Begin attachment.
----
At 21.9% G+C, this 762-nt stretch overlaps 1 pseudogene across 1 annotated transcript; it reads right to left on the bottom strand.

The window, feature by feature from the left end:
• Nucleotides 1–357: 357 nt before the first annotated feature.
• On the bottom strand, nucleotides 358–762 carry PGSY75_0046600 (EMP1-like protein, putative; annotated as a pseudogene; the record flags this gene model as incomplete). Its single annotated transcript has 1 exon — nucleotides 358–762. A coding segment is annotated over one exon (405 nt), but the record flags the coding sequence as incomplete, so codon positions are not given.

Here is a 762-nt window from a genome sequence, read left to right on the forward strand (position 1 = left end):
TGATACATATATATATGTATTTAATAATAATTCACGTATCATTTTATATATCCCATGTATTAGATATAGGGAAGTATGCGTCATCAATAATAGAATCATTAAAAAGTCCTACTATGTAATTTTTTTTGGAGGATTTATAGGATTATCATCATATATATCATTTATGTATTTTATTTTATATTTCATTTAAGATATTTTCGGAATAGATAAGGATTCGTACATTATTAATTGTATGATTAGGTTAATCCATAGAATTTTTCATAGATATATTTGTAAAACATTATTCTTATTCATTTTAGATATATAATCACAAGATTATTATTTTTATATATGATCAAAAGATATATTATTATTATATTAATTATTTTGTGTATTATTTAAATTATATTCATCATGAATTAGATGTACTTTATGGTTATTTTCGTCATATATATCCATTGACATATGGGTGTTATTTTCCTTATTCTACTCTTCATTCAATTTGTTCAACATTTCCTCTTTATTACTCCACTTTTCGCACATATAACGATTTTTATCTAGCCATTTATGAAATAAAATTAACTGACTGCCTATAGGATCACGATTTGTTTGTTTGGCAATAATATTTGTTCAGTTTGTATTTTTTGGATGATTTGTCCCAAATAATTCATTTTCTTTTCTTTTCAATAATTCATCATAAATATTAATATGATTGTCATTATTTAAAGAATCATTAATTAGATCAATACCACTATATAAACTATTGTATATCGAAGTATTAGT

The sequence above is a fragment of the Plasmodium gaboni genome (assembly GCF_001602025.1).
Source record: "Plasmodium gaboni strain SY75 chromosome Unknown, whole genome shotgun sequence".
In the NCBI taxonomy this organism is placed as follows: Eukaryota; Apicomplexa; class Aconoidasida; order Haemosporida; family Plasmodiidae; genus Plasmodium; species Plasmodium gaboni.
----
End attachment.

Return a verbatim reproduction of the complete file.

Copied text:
At 21.9% G+C, this 762-nt stretch overlaps 1 pseudogene across 1 annotated transcript; it reads right to left on the bottom strand.

The window, feature by feature from the left end:
• Nucleotides 1–357: 357 nt before the first annotated feature.
• On the bottom strand, nucleotides 358–762 carry PGSY75_0046600 (EMP1-like protein, putative; annotated as a pseudogene; the record flags this gene model as incomplete). Its single annotated transcript has 1 exon — nucleotides 358–762. A coding segment is annotated over one exon (405 nt), but the record flags the coding sequence as incomplete, so codon positions are not given.

Here is a 762-nt window from a genome sequence, read left to right on the forward strand (position 1 = left end):
TGATACATATATATATGTATTTAATAATAATTCACGTATCATTTTATATATCCCATGTATTAGATATAGGGAAGTATGCGTCATCAATAATAGAATCATTAAAAAGTCCTACTATGTAATTTTTTTTGGAGGATTTATAGGATTATCATCATATATATCATTTATGTATTTTATTTTATATTTCATTTAAGATATTTTCGGAATAGATAAGGATTCGTACATTATTAATTGTATGATTAGGTTAATCCATAGAATTTTTCATAGATATATTTGTAAAACATTATTCTTATTCATTTTAGATATATAATCACAAGATTATTATTTTTATATATGATCAAAAGATATATTATTATTATATTAATTATTTTGTGTATTATTTAAATTATATTCATCATGAATTAGATGTACTTTATGGTTATTTTCGTCATATATATCCATTGACATATGGGTGTTATTTTCCTTATTCTACTCTTCATTCAATTTGTTCAACATTTCCTCTTTATTACTCCACTTTTCGCACATATAACGATTTTTATCTAGCCATTTATGAAATAAAATTAACTGACTGCCTATAGGATCACGATTTGTTTGTTTGGCAATAATATTTGTTCAGTTTGTATTTTTTGGATGATTTGTCCCAAATAATTCATTTTCTTTTCTTTTCAATAATTCATCATAAATATTAATATGATTGTCATTATTTAAAGAATCATTAATTAGATCAATACCACTATATAAACTATTGTATATCGAAGTATTAGT

The sequence above is a fragment of the Plasmodium gaboni genome (assembly GCF_001602025.1).
Source record: "Plasmodium gaboni strain SY75 chromosome Unknown, whole genome shotgun sequence".
In the NCBI taxonomy this organism is placed as follows: Eukaryota; Apicomplexa; class Aconoidasida; order Haemosporida; family Plasmodiidae; genus Plasmodium; species Plasmodium gaboni.